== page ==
Below is the nutritional content of 100g blackberries according to the Department of Agriculture.
|Fiber, total dietary||5.3 g|
|Vitamin a||11 µg|
|Vitamin K (phylloquinone)||19.8 µg|
|Carbohydrate, by difference||9.61 g|
|Sugars, total including NLEA||4.88 g|
|Glucose (dextrose)||2.31 g|
|Calcium, Ca||29 mg|
How often can chickens eat blackberries?
Now that the question of whether chickens can eat blackberries has been answered, the next question would be: how often?
As mentioned earlier, blackberries should only be given as treats. Because of their high sugar content, giving too much of it too often might cause health problems such as weight gain which may further complicate into chicken obesity.
With this, it is best to feed chickens blackberries in moderation. There is no fixed amount of blackberries your flock can consume. It is your responsibility as the chicken keeper to control their intake.
A handful of blackberries for a small coop for sharing would be ideal. You can alternate giving blackberries and other produce as treats so that your flock will get a variety in terms of taste and also nutritional value.
Preparing blackberries for chicken feeding
Can chickens eat blackberries? Yes, and you don’t have to spend so much time and effort in preparing these berries for your chickens to enjoy. Blackberries are convenient treats because there is no need for you to do a lot of preparations.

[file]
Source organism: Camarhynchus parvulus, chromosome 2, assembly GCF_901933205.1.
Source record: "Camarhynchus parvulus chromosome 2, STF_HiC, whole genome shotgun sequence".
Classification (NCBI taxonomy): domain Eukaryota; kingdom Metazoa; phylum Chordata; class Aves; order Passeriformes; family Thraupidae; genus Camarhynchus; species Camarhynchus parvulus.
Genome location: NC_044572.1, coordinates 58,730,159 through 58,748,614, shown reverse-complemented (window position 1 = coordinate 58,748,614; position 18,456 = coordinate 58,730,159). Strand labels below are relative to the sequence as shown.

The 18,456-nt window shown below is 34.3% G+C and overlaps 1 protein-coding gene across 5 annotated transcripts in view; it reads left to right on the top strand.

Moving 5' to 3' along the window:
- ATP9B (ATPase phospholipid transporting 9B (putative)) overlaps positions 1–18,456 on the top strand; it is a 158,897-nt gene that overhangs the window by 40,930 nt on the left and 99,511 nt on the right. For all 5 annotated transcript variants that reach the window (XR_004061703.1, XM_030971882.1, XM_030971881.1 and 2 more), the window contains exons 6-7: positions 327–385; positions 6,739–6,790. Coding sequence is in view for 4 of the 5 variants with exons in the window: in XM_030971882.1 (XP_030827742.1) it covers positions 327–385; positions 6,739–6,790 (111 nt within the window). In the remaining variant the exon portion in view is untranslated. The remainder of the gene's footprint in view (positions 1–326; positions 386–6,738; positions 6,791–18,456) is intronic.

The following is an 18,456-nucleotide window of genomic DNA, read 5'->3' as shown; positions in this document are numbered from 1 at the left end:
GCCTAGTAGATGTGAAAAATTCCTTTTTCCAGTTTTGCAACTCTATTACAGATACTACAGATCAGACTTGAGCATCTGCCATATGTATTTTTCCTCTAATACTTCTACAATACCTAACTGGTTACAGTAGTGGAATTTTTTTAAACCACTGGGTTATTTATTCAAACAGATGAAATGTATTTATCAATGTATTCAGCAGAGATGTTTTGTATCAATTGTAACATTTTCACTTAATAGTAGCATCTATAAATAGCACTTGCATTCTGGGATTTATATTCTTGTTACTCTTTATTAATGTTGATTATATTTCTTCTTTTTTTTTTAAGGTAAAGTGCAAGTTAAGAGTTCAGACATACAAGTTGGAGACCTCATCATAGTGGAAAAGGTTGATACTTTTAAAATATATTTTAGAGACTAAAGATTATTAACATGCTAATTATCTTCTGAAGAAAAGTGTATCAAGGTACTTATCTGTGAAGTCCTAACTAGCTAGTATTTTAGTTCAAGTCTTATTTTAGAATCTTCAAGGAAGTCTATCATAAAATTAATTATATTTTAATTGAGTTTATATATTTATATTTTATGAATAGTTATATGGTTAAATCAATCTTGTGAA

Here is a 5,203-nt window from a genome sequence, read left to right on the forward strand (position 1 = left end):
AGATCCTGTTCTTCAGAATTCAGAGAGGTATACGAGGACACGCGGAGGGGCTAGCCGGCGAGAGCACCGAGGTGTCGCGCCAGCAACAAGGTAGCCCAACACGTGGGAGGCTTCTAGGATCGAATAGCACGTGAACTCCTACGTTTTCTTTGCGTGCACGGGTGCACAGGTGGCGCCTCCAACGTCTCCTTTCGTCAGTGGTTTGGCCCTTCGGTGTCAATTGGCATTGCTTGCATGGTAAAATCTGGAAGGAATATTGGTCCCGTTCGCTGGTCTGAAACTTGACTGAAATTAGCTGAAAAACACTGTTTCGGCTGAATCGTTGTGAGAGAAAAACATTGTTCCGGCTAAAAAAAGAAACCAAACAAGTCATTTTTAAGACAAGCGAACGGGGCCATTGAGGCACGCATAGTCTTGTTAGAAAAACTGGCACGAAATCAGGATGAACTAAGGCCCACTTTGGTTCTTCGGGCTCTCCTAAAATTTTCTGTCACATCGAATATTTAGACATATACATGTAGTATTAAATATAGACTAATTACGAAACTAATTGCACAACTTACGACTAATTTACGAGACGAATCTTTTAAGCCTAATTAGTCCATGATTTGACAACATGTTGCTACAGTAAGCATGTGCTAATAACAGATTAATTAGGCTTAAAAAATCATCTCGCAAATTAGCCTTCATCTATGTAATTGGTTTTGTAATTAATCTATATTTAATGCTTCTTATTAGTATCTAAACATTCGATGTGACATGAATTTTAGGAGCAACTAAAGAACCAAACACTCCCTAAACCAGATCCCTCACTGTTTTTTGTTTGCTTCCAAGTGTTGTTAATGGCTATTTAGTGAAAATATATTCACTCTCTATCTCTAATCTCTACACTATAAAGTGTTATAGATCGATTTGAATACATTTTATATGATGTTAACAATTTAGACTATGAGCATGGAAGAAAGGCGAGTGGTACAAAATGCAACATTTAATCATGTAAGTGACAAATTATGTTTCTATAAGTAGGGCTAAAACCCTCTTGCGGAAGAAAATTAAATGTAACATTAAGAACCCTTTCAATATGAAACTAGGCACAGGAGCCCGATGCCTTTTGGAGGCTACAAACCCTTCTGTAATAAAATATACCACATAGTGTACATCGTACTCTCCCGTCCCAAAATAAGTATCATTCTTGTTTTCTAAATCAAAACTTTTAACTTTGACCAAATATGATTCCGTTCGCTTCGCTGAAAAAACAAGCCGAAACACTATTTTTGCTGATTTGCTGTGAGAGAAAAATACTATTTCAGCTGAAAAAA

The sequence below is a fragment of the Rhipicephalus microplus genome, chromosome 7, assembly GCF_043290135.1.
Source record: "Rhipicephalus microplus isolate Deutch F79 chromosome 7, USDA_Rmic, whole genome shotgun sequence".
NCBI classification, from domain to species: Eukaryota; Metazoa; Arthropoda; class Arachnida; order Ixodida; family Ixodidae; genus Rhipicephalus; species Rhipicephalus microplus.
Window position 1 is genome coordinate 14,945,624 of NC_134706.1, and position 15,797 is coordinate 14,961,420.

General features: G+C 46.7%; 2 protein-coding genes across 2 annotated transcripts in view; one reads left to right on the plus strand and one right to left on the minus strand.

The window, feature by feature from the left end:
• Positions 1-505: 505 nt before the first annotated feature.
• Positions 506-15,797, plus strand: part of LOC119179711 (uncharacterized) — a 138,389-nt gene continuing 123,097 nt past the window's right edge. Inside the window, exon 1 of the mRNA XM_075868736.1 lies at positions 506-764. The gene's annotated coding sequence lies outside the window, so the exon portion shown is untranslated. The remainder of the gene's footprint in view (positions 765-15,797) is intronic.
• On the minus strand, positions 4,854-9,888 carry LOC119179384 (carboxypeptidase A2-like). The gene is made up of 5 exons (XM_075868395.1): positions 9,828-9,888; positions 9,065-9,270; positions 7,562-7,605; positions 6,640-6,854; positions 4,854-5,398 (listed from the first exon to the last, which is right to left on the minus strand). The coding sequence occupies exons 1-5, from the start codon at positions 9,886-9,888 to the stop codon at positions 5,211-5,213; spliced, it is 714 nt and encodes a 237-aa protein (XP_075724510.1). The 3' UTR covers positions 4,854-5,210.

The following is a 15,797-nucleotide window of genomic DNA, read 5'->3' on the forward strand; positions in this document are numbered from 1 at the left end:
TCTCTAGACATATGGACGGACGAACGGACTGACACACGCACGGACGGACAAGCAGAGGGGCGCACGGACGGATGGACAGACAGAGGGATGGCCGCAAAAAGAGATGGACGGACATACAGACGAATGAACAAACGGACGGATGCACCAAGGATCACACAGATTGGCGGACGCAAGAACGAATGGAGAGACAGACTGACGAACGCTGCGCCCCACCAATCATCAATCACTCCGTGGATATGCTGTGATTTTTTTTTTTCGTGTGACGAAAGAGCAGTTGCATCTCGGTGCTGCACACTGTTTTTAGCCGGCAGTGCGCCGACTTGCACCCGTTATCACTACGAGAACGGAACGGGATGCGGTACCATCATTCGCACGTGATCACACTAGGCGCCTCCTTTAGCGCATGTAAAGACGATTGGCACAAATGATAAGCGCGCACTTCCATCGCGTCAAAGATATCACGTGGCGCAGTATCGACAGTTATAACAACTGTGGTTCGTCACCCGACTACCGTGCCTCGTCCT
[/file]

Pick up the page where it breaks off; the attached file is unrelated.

Before giving them to your chickens, quickly check the quality first and discard rotten and moldy berries.
To feed blackberries to your flock, all you have to do is prepare your berries and just give them to your chickens as they are. Your chickens will surely enjoy pecking at them as they are soft and sweet.
One thing you should remember when feeding blackberries as treats is to never mix them with your chicken feed. Because they are soft berries, blackberries can easily be crushed. When mixed with chicken feed and left unconsumed, they may rot.
You surely would not want rotten blackberries with your chicken feed. Not only will they smell but they might also make your chicken feed unpleasant to eat. Leaving them to rot with your chicken feed may be costly as you will have to throw the affected feed away.